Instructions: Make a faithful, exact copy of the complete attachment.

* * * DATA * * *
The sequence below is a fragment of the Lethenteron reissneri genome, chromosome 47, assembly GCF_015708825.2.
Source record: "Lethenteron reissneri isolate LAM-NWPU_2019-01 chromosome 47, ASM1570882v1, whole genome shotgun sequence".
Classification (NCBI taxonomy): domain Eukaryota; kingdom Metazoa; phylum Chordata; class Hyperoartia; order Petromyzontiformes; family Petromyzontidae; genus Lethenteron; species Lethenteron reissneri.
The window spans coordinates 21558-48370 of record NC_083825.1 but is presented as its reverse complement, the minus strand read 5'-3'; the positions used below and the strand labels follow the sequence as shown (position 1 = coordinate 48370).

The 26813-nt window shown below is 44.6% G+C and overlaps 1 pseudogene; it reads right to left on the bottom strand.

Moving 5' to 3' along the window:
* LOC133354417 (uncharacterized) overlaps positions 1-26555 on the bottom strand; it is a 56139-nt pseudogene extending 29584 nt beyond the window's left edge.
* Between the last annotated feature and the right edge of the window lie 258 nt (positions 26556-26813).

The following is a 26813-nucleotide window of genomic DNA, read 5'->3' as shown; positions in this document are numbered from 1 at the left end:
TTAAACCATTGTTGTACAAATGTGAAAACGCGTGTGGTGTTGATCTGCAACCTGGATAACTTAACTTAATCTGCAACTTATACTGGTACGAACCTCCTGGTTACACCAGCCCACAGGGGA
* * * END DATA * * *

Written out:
The sequence below is a fragment of the Lethenteron reissneri genome, chromosome 47, assembly GCF_015708825.2.
Source record: "Lethenteron reissneri isolate LAM-NWPU_2019-01 chromosome 47, ASM1570882v1, whole genome shotgun sequence".
Classification (NCBI taxonomy): domain Eukaryota; kingdom Metazoa; phylum Chordata; class Hyperoartia; order Petromyzontiformes; family Petromyzontidae; genus Lethenteron; species Lethenteron reissneri.
The window spans coordinates 21558-48370 of record NC_083825.1 but is presented as its reverse complement, the minus strand read 5'-3'; the positions used below and the strand labels follow the sequence as shown (position 1 = coordinate 48370).

The 26813-nt window shown below is 44.6% G+C and overlaps 1 pseudogene; it reads right to left on the bottom strand.

Moving 5' to 3' along the window:
* LOC133354417 (uncharacterized) overlaps positions 1-26555 on the bottom strand; it is a 56139-nt pseudogene extending 29584 nt beyond the window's left edge.
* Between the last annotated feature and the right edge of the window lie 258 nt (positions 26556-26813).

The following is a 26813-nucleotide window of genomic DNA, read 5'->3' as shown; positions in this document are numbered from 1 at the left end:
TTAAACCATTGTTGTACAAATGTGAAAACGCGTGTGGTGTTGATCTGCAACCTGGATAACTTAACTTAATCTGCAACTTATACTGGTACGAACCTCCTGGTTACACCAGCCCACAGGGGA